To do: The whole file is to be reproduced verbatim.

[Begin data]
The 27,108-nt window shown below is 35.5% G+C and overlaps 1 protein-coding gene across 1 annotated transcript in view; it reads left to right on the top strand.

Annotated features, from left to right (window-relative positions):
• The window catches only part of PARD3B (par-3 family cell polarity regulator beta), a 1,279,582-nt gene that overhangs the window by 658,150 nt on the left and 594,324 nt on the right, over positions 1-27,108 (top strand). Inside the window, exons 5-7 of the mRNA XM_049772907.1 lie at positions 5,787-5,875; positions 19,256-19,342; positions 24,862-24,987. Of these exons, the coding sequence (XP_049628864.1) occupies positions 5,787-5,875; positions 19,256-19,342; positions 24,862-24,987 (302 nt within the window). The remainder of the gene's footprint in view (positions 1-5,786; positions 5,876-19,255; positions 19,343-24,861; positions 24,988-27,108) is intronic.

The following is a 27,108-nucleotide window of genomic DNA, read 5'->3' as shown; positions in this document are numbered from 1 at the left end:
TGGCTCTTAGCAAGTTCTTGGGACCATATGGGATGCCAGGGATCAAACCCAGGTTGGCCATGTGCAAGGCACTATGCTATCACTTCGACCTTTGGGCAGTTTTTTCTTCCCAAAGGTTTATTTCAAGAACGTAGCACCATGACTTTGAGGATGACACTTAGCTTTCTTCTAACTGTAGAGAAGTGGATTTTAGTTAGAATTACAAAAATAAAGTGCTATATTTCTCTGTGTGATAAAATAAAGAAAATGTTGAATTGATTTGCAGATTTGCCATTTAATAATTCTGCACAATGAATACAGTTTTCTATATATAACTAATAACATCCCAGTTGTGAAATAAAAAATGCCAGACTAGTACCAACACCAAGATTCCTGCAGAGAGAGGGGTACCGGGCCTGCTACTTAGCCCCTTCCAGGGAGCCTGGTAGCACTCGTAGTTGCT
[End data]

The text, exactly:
The 27,108-nt window shown below is 35.5% G+C and overlaps 1 protein-coding gene across 1 annotated transcript in view; it reads left to right on the top strand.

Annotated features, from left to right (window-relative positions):
• The window catches only part of PARD3B (par-3 family cell polarity regulator beta), a 1,279,582-nt gene that overhangs the window by 658,150 nt on the left and 594,324 nt on the right, over positions 1-27,108 (top strand). Inside the window, exons 5-7 of the mRNA XM_049772907.1 lie at positions 5,787-5,875; positions 19,256-19,342; positions 24,862-24,987. Of these exons, the coding sequence (XP_049628864.1) occupies positions 5,787-5,875; positions 19,256-19,342; positions 24,862-24,987 (302 nt within the window). The remainder of the gene's footprint in view (positions 1-5,786; positions 5,876-19,255; positions 19,343-24,861; positions 24,988-27,108) is intronic.

The following is a 27,108-nucleotide window of genomic DNA, read 5'->3' as shown; positions in this document are numbered from 1 at the left end:
TGGCTCTTAGCAAGTTCTTGGGACCATATGGGATGCCAGGGATCAAACCCAGGTTGGCCATGTGCAAGGCACTATGCTATCACTTCGACCTTTGGGCAGTTTTTTCTTCCCAAAGGTTTATTTCAAGAACGTAGCACCATGACTTTGAGGATGACACTTAGCTTTCTTCTAACTGTAGAGAAGTGGATTTTAGTTAGAATTACAAAAATAAAGTGCTATATTTCTCTGTGTGATAAAATAAAGAAAATGTTGAATTGATTTGCAGATTTGCCATTTAATAATTCTGCACAATGAATACAGTTTTCTATATATAACTAATAACATCCCAGTTGTGAAATAAAAAATGCCAGACTAGTACCAACACCAAGATTCCTGCAGAGAGAGGGGTACCGGGCCTGCTACTTAGCCCCTTCCAGGGAGCCTGGTAGCACTCGTAGTTGCT